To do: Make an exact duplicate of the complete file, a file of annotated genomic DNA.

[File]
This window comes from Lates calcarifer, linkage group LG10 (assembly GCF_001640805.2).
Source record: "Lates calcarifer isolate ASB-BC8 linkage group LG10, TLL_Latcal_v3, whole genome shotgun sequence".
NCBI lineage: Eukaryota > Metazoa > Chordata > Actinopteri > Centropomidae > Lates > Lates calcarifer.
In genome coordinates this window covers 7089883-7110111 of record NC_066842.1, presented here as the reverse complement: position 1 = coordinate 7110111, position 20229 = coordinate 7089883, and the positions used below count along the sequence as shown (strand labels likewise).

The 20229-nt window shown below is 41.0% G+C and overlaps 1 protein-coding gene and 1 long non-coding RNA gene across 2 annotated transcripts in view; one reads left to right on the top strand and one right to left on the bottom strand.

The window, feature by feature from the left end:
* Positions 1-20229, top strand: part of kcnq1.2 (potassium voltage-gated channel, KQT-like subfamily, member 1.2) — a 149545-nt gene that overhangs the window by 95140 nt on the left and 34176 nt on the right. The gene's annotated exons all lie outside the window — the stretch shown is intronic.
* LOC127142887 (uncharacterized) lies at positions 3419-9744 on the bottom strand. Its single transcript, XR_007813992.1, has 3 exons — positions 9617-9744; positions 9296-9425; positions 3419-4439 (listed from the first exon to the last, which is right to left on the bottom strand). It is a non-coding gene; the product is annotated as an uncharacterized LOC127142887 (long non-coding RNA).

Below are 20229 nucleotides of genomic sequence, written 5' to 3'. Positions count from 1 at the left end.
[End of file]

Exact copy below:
This window comes from Lates calcarifer, linkage group LG10 (assembly GCF_001640805.2).
Source record: "Lates calcarifer isolate ASB-BC8 linkage group LG10, TLL_Latcal_v3, whole genome shotgun sequence".
NCBI lineage: Eukaryota > Metazoa > Chordata > Actinopteri > Centropomidae > Lates > Lates calcarifer.
In genome coordinates this window covers 7089883-7110111 of record NC_066842.1, presented here as the reverse complement: position 1 = coordinate 7110111, position 20229 = coordinate 7089883, and the positions used below count along the sequence as shown (strand labels likewise).

The 20229-nt window shown below is 41.0% G+C and overlaps 1 protein-coding gene and 1 long non-coding RNA gene across 2 annotated transcripts in view; one reads left to right on the top strand and one right to left on the bottom strand.

The window, feature by feature from the left end:
* Positions 1-20229, top strand: part of kcnq1.2 (potassium voltage-gated channel, KQT-like subfamily, member 1.2) — a 149545-nt gene that overhangs the window by 95140 nt on the left and 34176 nt on the right. The gene's annotated exons all lie outside the window — the stretch shown is intronic.
* LOC127142887 (uncharacterized) lies at positions 3419-9744 on the bottom strand. Its single transcript, XR_007813992.1, has 3 exons — positions 9617-9744; positions 9296-9425; positions 3419-4439 (listed from the first exon to the last, which is right to left on the bottom strand). It is a non-coding gene; the product is annotated as an uncharacterized LOC127142887 (long non-coding RNA).

Below are 20229 nucleotides of genomic sequence, written 5' to 3'. Positions count from 1 at the left end.